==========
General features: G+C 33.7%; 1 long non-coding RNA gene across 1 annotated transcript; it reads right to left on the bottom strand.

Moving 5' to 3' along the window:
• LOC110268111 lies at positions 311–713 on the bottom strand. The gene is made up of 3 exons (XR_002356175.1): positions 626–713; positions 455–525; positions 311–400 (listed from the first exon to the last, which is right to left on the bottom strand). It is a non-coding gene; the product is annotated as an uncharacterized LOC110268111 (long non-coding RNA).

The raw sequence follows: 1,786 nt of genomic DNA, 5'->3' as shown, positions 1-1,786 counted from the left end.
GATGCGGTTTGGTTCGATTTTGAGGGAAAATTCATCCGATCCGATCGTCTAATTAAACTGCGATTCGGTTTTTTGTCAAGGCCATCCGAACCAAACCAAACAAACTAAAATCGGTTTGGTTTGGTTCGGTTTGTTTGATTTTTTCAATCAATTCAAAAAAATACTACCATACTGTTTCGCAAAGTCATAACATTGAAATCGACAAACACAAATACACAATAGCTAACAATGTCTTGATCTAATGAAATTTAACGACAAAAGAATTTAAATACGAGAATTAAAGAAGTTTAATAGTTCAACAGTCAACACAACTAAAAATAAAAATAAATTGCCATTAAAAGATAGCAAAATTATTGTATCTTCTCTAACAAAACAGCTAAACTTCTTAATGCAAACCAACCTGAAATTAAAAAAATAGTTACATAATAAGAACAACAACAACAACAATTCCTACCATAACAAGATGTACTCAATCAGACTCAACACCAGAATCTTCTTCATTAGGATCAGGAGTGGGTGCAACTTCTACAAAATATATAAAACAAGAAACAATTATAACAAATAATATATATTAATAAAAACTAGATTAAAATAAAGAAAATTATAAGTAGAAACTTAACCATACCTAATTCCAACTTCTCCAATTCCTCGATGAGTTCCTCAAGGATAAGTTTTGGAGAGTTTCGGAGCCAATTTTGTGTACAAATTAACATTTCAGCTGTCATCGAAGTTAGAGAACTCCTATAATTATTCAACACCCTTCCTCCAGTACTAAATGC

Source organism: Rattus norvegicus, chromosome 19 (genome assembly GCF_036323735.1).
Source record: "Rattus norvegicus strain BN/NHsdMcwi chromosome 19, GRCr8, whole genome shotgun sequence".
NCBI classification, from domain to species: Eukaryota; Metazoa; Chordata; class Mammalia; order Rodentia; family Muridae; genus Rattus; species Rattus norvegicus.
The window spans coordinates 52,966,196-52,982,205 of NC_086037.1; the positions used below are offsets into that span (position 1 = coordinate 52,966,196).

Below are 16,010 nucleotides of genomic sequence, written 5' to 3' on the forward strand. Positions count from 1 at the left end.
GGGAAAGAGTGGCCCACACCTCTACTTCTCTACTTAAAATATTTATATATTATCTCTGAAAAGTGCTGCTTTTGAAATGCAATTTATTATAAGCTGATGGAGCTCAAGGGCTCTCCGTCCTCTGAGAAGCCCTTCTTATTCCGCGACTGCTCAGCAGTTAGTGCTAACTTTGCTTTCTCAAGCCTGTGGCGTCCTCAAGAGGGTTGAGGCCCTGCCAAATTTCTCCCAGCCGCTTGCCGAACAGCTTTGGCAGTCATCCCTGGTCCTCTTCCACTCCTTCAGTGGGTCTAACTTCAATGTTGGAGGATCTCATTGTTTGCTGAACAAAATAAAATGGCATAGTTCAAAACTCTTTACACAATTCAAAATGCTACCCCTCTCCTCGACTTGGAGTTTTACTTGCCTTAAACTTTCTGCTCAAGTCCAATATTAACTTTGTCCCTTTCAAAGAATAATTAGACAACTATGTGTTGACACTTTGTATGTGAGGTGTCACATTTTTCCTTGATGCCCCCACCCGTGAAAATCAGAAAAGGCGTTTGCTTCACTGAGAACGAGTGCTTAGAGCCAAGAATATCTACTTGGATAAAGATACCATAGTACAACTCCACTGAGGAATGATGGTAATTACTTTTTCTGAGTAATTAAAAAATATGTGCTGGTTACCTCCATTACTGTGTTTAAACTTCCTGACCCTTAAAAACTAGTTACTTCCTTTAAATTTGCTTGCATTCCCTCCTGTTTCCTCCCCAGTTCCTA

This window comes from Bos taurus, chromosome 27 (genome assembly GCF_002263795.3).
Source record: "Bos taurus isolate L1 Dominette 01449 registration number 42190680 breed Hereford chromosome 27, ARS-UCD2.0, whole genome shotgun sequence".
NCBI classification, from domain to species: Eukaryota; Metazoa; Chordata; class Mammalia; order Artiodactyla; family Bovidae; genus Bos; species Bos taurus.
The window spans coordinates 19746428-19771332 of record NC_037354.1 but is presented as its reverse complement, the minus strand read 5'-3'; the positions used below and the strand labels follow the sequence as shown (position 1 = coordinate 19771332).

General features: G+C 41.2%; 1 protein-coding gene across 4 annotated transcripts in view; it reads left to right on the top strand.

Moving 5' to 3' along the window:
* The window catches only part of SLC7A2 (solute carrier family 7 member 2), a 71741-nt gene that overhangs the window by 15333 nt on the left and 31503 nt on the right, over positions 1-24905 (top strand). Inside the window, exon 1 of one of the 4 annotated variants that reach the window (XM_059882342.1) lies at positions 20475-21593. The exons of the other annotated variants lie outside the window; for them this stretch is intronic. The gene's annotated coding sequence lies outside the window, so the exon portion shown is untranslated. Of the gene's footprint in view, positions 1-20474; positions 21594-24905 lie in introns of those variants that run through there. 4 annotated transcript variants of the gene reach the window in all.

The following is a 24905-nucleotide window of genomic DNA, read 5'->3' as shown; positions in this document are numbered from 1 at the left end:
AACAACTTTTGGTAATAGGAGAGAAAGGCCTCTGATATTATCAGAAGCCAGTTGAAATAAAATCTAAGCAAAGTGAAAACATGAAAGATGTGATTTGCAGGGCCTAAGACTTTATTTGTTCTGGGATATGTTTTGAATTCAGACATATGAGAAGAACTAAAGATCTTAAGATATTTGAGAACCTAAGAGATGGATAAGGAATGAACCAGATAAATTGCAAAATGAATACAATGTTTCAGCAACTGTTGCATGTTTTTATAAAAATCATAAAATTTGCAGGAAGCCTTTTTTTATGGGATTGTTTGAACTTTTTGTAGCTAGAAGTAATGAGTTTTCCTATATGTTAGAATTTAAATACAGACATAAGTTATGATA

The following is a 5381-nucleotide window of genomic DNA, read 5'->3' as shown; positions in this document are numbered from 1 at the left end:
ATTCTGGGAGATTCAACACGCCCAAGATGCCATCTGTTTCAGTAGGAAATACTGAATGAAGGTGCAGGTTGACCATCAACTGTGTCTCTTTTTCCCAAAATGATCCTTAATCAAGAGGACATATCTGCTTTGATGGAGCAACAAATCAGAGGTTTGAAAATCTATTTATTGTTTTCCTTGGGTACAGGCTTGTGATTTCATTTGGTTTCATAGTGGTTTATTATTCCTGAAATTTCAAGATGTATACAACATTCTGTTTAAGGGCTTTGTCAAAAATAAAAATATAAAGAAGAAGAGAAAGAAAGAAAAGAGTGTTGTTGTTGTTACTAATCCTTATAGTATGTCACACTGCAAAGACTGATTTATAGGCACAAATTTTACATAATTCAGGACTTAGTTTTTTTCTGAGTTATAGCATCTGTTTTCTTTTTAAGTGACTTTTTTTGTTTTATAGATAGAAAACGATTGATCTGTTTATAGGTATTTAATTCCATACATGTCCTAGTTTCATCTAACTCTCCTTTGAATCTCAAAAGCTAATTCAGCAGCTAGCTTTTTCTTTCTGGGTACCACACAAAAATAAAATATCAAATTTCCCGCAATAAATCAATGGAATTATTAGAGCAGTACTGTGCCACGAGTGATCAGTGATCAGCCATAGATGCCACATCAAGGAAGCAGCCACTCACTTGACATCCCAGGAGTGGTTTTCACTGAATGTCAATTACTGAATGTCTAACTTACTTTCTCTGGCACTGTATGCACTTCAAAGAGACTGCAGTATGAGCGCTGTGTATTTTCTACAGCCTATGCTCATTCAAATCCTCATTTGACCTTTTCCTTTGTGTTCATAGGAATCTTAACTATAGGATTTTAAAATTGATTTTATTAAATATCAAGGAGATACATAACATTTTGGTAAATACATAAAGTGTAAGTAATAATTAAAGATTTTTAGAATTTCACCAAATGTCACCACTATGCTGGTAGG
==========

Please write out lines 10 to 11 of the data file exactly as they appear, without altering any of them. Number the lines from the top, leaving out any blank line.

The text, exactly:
Below are 16,010 nucleotides of genomic sequence, written 5' to 3' on the forward strand. Positions count from 1 at the left end.
GGGAAAGAGTGGCCCACACCTCTACTTCTCTACTTAAAATATTTATATATTATCTCTGAAAAGTGCTGCTTTTGAAATGCAATTTATTATAAGCTGATGGAGCTCAAGGGCTCTCCGTCCTCTGAGAAGCCCTTCTTATTCCGCGACTGCTCAGCAGTTAGTGCTAACTTTGCTTTCTCAAGCCTGTGGCGTCCTCAAGAGGGTTGAGGCCCTGCCAAATTTCTCCCAGCCGCTTGCCGAACAGCTTTGGCAGTCATCCCTGGTCCTCTTCCACTCCTTCAGTGGGTCTAACTTCAATGTTGGAGGATCTCATTGTTTGCTGAACAAAATAAAATGGCATAGTTCAAAACTCTTTACACAATTCAAAATGCTACCCCTCTCCTCGACTTGGAGTTTTACTTGCCTTAAACTTTCTGCTCAAGTCCAATATTAACTTTGTCCCTTTCAAAGAATAATTAGACAACTATGTGTTGACACTTTGTATGTGAGGTGTCACATTTTTCCTTGATGCCCCCACCCGTGAAAATCAGAAAAGGCGTTTGCTTCACTGAGAACGAGTGCTTAGAGCCAAGAATATCTACTTGGATAAAGATACCATAGTACAACTCCACTGAGGAATGATGGTAATTACTTTTTCTGAGTAATTAAAAAATATGTGCTGGTTACCTCCATTACTGTGTTTAAACTTCCTGACCCTTAAAAACTAGTTACTTCCTTTAAATTTGCTTGCATTCCCTCCTGTTTCCTCCCCAGTTCCTA